Achilles tendinitis is
an inflammation (swelling) of the tendon, which usually occurs as a result of overuse injury. Anyone can have Achilles tendonitis. Athletics involving frequent jumping is the classic cause, but
certainly not the only one. Any activity requiring a constant pushing off the foot, such as running or dancing, may result in swelling of the tendon.
The calf is under a lot of strain when running: it is not only put on stretch during landing of the foot, but it also has to produce the tension needed to support body weight and absorb the shock of
landing. This is what is called an ?eccentric load?. Excessive eccentric loading - either by way of a dramatic increase in mileage, or excessive hill running, or faulty running posture - could very
well be the cause of a runner?s achilles tendinitis. The calf strain translates downward into the achilles tendon where it attaches to the heel, and inflammation ensues. Inflammation then causes
scarring and fibrosis of tissues, which in turn inflicts pain upon stretching or use. Risk factors for Achilles tendinitis also include spending prolonged amounts of time standing or walking.
The Achilles tendon is a strong muscle and is not usually damaged by one specific injury. Tendinitis develops from repetitive stress, sudden increase or intensity of exercise activity, tight calf
muscles, or a bone spur that rubs against the tendon. Common signs and symptoms of Achilles Tendinitis include, gradual onset of pain at the back of the ankle which may develop in several days up to
several months to become bothersome. Heel pain during physical activities which may diminish after warming up in early stages, or become a constant problem if the problem becomes chronic. Stiffness
at the back of the ankle in the morning. During inactivity, pain eases. Swelling or thickening of the Achilles tendon. Painful sensation if the Achilles tendon is palpated. If a pop is heard
suddenly, then there is an increased chance that the Achilles tendon has been torn and immediate medical attention is needed.
A doctor examines the patient, checking for pain and swelling along the posterior of the leg. The doctor interviews the patient regarding the onset, history, and description of pain and weakness. The
muscles, tissues, bones, and blood vessels may be evaluated with imaging studies, such as X-ray, ultrasound, or MRI.
Treatment will focus on relieving the pain and preventing further injury. Your podiatrist may create shoe inserts or a soft cast to effectively immobilize the affected area for a period of time.
(Often, a couple of weeks are needed for the tendon to heal.) Medication can help too. Your podiatrist may recommend or prescribe oral medication.
Mini-Open Achilles Tendon Repair. During a mini-open Achilles tendon repair surgery, 2 to 8 small stab incisions are made to pull the edges of the tendon tear together and suture the torn edges to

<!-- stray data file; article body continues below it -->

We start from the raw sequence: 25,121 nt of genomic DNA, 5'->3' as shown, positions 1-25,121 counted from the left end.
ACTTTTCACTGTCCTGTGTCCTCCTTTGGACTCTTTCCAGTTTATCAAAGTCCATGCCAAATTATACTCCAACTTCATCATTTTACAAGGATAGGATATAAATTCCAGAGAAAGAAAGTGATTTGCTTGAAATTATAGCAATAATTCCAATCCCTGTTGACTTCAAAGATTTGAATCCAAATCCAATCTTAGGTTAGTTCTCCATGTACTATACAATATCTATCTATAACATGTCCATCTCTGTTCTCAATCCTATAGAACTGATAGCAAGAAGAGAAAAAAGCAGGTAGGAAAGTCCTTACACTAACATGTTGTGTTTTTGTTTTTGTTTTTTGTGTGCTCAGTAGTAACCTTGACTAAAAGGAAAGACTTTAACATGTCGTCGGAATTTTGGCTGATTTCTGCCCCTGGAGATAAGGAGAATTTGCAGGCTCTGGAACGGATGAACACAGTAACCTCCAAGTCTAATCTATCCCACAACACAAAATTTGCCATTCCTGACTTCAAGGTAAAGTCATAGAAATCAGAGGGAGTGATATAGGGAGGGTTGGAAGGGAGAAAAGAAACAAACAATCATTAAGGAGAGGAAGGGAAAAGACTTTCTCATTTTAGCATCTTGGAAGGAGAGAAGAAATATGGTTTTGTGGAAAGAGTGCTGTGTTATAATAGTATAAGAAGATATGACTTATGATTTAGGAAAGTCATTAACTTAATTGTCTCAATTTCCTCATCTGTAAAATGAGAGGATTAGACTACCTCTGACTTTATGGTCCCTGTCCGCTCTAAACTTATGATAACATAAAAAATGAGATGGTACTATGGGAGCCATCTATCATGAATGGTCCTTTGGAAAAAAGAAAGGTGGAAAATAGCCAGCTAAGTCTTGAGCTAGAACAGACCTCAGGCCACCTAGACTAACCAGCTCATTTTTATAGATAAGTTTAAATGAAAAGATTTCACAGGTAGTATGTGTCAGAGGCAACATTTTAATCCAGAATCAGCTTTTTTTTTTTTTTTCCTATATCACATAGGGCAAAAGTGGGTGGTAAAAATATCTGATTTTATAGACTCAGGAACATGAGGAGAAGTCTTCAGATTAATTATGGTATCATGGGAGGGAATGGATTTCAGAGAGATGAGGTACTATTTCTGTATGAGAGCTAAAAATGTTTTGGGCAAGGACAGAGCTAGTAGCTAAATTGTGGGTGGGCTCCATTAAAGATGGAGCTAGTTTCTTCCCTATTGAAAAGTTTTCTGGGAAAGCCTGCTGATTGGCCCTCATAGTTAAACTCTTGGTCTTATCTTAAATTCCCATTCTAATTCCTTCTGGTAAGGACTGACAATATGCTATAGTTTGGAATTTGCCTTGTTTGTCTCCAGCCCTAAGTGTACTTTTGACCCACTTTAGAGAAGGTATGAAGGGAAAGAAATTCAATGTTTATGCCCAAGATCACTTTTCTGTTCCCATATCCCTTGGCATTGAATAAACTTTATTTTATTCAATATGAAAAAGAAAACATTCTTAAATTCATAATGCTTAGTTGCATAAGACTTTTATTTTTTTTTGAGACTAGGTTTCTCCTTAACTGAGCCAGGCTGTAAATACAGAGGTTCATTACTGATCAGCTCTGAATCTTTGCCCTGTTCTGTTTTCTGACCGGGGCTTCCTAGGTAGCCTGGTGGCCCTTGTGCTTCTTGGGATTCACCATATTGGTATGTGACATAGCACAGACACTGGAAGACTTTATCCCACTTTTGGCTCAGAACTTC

repair the damage. During this procedure the surgeon will make one 3 to 4 cm long incision on the back of your ankle and 2 to 4 smaller vertical incisions around the long incision. These smaller
veritical incisions are made with a pair of surgical scissors and are commonly referred to as "stab incisions". Once the incisions are opened up, the surgeon will place precise sutures with
non-absorbable stitches to strengthen the damaged Achilles tendon tissue. This suturing technique reduces the amount of scar tissue on the tendon after surgery and provides better surface healing of
the skin. Unlike the traditional method of an open surgery, this procedure has less risks and complications involved. To learn about all risks you may face be sure to speak to your doctor.
Stay in good shape year-round and try to keep your muscles as strong as they can be. Strong, flexible muscles work more efficiently and put less stress on your tendon. Increase the intensity and
length of your exercise sessions gradually. This is especially important if you've been inactive for a while or you're new to a sport. Always warm up before you go for a run or play a sport. If your
muscles are tight, your Achilles tendons have to work harder to compensate. Stretch it out. Stretch your legs, especially your calves, hamstrings, quadriceps, and thigh muscles - these muscles help
stabilize your knee while running. Get shoes that fit properly and are designed for your sport. If you're a jogger, go to a running specialty store and have a trained professional help you select
shoes that match your foot type and offer plenty of support. Replace your shoes before they become worn out. Try to run on softer surfaces like grass, dirt trails, or synthetic tracks. Hard surfaces
like concrete or asphalt can put extra pressure on the joints. Also avoid running up or down hills as much as possible. Vary your exercise routine. Work different muscle groups to keep yourself in
good overall shape and keep individual muscles from getting overused. If you notice any symptoms of Achilles tendonitis, stop running or doing activities that put stress on your feet. Wait until all
the pain is gone or you have been cleared to start participating again by a doctor.